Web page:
In prime condition, the human body functions as a well-oiled machine, with the heart as the engine that keeps the infrastructure of muscles and bones moving properly. But when we don't take proper care of it, parts of that machine can slip up and break down with painful results. In addition, certain areas of our bodies that must endure a lot of wear and tear are more susceptible to injury than others. As a major load-bearer, our backs are particularly vulnerable regions.
Back pain affects eight out of 10 people, whether it's acute or chronic [source: National Institutes of Health]. The back is such a common trouble spot because we put a ton of stress on it whether we're lounging on our couch in front of the television or playing tackle football. Whatever activity we're engaged in, our spine is the central support for our upper bodies and holds us upright. Its network of interlocking vertebrae also encases our spinal cord, which serves as the main drag on the central nervous system's superhighway.
The spine is made up of 24 interlocking vertebrae, which are divided into three types: cervical, thoracic and lumbar. Fibrous tissues called ligaments connect those bones in our spine. To prevent our vertebrae from crunching against each other, spinal discs provide a cushion between them. Muscles then attach the spine to our skeleton, giving us upper body movement and flexibility.
When we have to lift heavy objects or do much twisting and turning, these movements put stress on our backs. Ligaments can overstretch or tear, leading to back sprains. Overworked back muscles can cause a strain, and compressed spinal discs can also wear down. But when we're sitting completely still, our backs may suffer as well. The lower back must prop up the weight of the top half of the body, and the position we sit in can make it harder for the back to do its job. Even if we aren't moving around, our backs are actively working.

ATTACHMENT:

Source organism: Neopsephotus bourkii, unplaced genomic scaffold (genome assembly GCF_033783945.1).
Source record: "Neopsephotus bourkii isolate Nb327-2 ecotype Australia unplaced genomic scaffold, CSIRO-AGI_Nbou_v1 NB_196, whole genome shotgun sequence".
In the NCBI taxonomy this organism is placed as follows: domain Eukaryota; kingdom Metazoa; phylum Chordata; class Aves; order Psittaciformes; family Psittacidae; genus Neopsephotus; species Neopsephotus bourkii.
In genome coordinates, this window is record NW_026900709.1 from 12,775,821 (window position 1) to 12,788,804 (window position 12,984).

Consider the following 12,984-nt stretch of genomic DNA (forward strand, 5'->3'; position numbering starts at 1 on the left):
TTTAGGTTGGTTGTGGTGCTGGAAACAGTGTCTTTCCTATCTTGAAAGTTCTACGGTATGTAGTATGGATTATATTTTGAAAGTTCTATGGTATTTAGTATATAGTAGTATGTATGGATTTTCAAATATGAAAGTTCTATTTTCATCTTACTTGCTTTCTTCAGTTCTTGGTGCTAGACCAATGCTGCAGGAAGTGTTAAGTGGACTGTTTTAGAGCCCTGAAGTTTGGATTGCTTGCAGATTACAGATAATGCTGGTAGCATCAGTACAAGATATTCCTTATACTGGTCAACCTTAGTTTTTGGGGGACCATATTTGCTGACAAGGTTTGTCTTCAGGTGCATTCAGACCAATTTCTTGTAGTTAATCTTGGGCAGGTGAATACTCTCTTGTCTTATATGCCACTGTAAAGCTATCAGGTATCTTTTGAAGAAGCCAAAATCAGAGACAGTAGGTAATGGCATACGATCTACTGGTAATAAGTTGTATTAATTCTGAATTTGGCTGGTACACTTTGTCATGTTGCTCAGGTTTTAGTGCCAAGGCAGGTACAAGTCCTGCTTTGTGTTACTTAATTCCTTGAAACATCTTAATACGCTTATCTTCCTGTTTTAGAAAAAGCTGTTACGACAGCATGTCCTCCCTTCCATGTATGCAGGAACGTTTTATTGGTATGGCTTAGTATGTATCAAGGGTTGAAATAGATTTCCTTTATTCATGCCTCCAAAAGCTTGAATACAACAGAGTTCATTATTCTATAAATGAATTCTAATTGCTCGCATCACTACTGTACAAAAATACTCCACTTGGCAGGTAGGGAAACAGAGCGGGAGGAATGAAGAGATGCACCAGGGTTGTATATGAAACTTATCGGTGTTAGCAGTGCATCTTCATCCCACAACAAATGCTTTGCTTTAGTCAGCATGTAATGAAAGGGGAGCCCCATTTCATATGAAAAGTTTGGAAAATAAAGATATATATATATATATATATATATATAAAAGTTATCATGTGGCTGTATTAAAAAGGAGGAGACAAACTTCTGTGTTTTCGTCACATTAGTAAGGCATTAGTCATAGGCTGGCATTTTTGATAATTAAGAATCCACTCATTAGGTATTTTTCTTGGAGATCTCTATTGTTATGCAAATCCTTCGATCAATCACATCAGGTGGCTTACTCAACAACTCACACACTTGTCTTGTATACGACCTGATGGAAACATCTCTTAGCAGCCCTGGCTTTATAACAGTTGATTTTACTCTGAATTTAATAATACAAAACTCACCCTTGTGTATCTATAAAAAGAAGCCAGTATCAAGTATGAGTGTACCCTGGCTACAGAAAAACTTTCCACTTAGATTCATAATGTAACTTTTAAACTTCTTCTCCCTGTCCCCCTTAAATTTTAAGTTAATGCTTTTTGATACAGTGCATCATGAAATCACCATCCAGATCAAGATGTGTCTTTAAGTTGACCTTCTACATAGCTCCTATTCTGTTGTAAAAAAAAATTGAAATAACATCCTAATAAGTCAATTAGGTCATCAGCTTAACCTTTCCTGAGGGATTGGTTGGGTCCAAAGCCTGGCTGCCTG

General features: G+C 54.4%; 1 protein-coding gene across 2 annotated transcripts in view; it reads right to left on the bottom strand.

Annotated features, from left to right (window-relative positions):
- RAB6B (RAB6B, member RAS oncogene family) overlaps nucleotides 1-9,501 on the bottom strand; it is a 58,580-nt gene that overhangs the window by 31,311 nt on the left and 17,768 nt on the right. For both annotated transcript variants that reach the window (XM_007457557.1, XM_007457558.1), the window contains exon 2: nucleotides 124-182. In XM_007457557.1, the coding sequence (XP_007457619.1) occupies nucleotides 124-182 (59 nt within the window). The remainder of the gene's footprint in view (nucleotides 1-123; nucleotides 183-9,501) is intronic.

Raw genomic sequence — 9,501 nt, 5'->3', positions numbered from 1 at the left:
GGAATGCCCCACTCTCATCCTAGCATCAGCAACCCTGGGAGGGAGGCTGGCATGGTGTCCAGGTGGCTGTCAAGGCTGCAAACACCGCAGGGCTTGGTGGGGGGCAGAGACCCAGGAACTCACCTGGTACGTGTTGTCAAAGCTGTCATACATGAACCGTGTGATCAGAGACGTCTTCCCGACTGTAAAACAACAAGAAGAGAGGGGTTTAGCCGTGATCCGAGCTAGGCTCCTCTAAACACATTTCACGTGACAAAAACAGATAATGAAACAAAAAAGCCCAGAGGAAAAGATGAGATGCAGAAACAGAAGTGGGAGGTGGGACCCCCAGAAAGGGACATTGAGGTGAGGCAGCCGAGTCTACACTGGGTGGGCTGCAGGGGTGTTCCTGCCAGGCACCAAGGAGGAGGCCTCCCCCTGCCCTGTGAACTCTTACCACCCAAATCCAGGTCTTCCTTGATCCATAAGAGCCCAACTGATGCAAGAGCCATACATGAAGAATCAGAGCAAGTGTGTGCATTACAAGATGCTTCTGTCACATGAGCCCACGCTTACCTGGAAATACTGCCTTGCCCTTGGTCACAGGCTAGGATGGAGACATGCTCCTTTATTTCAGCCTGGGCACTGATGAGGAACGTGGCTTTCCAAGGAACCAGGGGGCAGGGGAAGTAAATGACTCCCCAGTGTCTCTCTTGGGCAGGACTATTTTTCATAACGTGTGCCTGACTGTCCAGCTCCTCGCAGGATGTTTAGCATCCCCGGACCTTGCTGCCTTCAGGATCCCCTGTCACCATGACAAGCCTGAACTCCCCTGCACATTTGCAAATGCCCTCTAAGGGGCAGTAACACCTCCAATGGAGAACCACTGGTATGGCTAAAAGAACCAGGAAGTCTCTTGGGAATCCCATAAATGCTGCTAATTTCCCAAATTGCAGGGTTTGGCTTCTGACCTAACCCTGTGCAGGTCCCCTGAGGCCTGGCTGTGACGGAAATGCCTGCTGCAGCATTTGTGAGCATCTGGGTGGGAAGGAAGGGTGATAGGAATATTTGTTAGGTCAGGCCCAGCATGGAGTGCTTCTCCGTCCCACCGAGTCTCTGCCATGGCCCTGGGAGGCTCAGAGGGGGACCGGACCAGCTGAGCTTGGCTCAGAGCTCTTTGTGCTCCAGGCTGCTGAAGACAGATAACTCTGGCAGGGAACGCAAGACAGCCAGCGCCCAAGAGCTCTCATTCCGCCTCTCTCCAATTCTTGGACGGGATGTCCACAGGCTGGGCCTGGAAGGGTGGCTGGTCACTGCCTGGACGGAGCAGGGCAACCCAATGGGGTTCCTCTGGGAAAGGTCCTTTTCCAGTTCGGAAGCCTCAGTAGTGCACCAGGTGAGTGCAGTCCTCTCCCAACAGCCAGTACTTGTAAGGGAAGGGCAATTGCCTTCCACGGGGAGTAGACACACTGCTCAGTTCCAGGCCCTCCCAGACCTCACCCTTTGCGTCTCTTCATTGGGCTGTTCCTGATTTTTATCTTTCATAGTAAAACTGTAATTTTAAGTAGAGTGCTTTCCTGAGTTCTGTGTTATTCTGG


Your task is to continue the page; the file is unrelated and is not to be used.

So how can you sit in a way that sits well with your back?
Sitting Pretty: How to Sit in a Chair
There are four curves along the length of our spines that form an "s" shape. People with good posture maintain that natural figure, which is optimum for the back. But if you're on a long car trip or sit behind a desk all day, perfect posture can be difficult to keep up. You twist around in your seat, sprawl out with a book or hunch over a computer. After a while of not moving, your back is beat.
People with desk jobs may spend more time sitting in their office chairs every day than lying in their beds at night. For at least eight hours each day, many employees remain firmly planted in their chairs. Spending so much time in the same chair, you get to know its contours and nuances as you shift and slouch your way through the workday. You might not notice that the chair is taxing your back until you're popping a handful of aspirin to alleviate the painful crick in your spine.